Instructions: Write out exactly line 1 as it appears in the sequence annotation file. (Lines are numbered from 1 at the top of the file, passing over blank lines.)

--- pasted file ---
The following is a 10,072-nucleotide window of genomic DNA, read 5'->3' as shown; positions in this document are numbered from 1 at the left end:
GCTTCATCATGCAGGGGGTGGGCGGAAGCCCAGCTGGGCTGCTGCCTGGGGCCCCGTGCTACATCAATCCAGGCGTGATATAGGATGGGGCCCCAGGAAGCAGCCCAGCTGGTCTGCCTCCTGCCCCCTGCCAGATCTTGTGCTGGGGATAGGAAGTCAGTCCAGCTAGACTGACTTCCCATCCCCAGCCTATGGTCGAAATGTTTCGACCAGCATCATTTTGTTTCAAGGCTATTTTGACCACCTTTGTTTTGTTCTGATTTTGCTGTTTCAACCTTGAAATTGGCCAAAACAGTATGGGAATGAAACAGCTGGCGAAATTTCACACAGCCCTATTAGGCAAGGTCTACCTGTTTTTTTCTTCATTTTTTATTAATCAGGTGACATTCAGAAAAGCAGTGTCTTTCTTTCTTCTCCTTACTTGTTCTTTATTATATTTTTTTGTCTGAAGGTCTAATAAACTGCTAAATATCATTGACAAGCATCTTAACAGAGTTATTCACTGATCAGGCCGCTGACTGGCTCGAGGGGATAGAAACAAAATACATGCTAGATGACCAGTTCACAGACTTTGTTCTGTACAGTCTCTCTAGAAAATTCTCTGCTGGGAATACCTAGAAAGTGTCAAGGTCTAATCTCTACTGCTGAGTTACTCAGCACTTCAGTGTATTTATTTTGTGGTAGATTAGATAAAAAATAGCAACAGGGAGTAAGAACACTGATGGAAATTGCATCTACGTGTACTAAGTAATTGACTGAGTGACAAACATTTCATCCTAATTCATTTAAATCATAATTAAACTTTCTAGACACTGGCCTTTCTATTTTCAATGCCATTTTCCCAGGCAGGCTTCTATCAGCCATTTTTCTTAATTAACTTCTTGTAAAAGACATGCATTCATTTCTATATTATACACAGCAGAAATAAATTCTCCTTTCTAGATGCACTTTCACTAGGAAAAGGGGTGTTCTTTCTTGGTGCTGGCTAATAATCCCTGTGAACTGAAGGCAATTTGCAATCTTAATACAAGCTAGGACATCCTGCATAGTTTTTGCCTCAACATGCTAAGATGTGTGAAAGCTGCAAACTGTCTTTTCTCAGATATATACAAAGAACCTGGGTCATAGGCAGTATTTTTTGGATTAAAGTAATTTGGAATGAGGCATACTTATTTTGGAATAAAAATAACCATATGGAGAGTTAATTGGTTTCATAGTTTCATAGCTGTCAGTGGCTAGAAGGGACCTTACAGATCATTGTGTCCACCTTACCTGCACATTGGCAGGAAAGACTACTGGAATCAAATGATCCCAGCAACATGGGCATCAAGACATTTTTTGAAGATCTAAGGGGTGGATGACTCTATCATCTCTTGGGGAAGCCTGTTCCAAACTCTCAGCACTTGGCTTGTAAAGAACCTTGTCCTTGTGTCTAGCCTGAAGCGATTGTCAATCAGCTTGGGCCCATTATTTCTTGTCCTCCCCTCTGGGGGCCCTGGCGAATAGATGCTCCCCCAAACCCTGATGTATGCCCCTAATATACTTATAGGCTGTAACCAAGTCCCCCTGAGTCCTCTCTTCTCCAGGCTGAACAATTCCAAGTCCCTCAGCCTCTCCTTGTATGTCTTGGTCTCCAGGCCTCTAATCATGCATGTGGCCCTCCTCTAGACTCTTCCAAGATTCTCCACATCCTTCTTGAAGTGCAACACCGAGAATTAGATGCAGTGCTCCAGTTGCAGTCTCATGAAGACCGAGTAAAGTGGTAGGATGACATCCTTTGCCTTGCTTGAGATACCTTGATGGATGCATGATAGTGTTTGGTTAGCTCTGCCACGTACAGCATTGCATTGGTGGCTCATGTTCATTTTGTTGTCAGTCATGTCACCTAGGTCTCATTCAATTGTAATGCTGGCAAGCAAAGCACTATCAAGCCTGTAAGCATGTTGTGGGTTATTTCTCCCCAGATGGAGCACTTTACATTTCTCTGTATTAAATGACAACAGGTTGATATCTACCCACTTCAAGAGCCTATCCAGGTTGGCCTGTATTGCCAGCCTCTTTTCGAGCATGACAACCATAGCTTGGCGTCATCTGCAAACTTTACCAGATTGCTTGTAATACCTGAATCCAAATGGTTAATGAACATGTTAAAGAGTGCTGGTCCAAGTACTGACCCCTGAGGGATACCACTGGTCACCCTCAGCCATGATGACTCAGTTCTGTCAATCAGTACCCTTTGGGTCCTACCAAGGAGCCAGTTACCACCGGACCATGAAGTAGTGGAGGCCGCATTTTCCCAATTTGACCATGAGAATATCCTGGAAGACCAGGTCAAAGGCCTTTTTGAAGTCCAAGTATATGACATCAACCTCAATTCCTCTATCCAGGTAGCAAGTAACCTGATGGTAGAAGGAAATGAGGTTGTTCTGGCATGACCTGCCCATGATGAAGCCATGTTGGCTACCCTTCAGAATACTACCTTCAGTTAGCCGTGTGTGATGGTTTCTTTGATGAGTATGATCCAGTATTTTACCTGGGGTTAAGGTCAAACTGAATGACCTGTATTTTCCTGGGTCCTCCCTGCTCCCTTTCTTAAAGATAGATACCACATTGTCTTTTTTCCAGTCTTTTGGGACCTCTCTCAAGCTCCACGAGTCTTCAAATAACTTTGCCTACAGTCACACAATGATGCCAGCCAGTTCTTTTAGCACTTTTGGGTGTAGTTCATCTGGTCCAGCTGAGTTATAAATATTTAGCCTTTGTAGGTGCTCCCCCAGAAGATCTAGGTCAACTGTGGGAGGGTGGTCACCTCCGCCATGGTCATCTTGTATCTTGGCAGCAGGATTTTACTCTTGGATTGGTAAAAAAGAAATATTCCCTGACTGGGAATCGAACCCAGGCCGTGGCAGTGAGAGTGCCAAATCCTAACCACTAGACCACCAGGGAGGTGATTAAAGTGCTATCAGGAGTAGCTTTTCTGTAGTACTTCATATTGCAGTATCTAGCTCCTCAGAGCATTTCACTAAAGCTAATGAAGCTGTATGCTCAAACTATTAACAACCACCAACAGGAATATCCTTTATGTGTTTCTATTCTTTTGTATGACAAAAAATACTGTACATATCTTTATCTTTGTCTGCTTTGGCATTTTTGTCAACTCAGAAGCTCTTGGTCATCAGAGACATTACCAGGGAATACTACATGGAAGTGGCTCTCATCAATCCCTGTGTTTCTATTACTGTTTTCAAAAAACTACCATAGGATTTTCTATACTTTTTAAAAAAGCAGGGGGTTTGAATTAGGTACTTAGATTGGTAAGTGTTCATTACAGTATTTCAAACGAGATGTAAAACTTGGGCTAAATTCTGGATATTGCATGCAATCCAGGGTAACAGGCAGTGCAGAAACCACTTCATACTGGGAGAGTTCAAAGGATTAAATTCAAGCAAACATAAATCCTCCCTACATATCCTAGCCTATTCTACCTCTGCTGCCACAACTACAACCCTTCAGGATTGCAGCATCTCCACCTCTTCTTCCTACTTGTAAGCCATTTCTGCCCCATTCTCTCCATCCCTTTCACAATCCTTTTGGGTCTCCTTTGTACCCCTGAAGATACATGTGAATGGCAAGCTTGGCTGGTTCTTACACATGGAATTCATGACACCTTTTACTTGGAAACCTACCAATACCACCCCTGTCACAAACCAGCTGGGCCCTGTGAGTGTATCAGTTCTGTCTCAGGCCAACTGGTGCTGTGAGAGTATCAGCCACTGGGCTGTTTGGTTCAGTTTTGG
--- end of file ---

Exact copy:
The following is a 10,072-nucleotide window of genomic DNA, read 5'->3' as shown; positions in this document are numbered from 1 at the left end: